Going Further than Right-to-Work to Relieve Labor Leaders’ Burdens

Earlier this week I told you that it looked like Right-to-Work legislation was coming to the Big Labor stronghold of Michigan. And has it ever come quickly!

Some of Wisconsin’s early 2011 scenes played out yesterday at the State Capitol, as protestors thronged and chanted favorites like, “A people united will never be defeated!” and “Hey hey, ho ho, Right-to-Work has got to go!”

News outlets report that Michigan State Police arrested eight people trying to break into legislative chambers as the state senate gave preliminary approval to send the workplace freedom measure on to supportive Governor Rick Snyder. (When similar legislation is introduced here in Colorado in 2013, the reaction almost certainly will be much more quiet… and lethal.)

As the legislative process unfolds in Lansing at a rapid pace, Left-leaning media organs like Think Progress repeat one of Big Labor’s favorite anti-Right-to-Work talking points, descriptively suggesting the measure “effectively undermines union activities by allowing non-union workers to free-ride on union-negotiated contracts.”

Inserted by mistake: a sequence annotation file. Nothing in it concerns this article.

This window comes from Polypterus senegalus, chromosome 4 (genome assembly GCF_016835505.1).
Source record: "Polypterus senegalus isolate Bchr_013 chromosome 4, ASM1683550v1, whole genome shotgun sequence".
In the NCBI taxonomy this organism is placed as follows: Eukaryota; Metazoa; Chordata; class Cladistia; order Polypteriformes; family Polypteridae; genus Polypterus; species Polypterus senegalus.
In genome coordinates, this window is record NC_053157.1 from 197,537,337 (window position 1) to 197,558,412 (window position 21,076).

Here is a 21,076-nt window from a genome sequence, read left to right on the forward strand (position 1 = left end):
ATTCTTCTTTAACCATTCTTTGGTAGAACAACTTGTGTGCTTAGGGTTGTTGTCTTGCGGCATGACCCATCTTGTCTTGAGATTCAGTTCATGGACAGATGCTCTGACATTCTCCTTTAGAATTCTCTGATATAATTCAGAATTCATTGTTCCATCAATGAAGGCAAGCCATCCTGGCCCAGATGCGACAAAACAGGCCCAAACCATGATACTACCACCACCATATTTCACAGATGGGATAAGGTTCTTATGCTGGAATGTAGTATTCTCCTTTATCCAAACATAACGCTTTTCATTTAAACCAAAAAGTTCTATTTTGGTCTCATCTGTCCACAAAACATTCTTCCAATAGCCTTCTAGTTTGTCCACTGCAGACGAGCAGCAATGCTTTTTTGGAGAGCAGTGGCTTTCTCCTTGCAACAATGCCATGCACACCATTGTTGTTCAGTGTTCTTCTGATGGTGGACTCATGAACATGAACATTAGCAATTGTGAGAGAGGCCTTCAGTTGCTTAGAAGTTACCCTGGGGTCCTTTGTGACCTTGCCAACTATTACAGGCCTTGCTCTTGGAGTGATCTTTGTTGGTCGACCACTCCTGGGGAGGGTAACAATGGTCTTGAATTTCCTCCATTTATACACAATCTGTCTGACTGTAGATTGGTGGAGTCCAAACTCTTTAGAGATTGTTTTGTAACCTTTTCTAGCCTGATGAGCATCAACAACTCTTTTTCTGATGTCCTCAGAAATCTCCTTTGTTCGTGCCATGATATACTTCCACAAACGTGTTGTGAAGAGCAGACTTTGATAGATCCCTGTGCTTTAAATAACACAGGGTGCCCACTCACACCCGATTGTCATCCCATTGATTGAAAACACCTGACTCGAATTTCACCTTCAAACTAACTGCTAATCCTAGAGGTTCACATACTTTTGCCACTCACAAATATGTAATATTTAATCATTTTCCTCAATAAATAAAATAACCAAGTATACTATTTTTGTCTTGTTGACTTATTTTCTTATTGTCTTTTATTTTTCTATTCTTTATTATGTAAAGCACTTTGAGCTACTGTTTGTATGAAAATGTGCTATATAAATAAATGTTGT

The same argument emerged during Colorado’s 2008 debate over a Right-to-Work ballot initiative. United Food and Commercial Workers spokesman Manny Gonzalez was quoted saying Amendment 47 “basically creates a freeloader system, so that people can opt out of union membership, but they still can benefit from the same union services that members can.” Denver Post columnist Al Lewis cleverly rechristened the issue “Right to Shirk.”

Unfortunately, it’s a case of labor leaders protesting too much. Because federal labor law guarantees exclusive representation status, and union leaders lobbied to make it that way. Exclusive representation means once a workplace has been unionized, everyone in the unit is represented by the collectively bargained contract — whether they find it to be in their best interest or not.

Yet what if individual workers could decide not only whether to subsidize the union treasury, but also whether the union contract dictated their terms of employment at all? If the bargaining service union leaders provide is universally beneficial to employees, so much so that passing Right-to-Work creates a bunch of ungrateful “freeloaders,” why must they be compelled to accept the terms of the contract in order to keep working?

Having instead a system of “free agency” likely would see many workers stick securely with the terms of the collective bargaining agreement. However, if the service is ineffective, others might band together to negotiate through another agency or even go it alone, based on individual performance. This unorthodox but pro-freedom approach has been tried in New Zealand, as explained in a 2010 report to which I contributed.

Three cheers for Michigan lawmakers: Right-to-Work is certainly a step in the right direction. Yet while also promoting freedom of association and individual rights, a policy of worker free agency would go even further in relieving labor leaders of the “freeloader” burden about which they are wont to complain.

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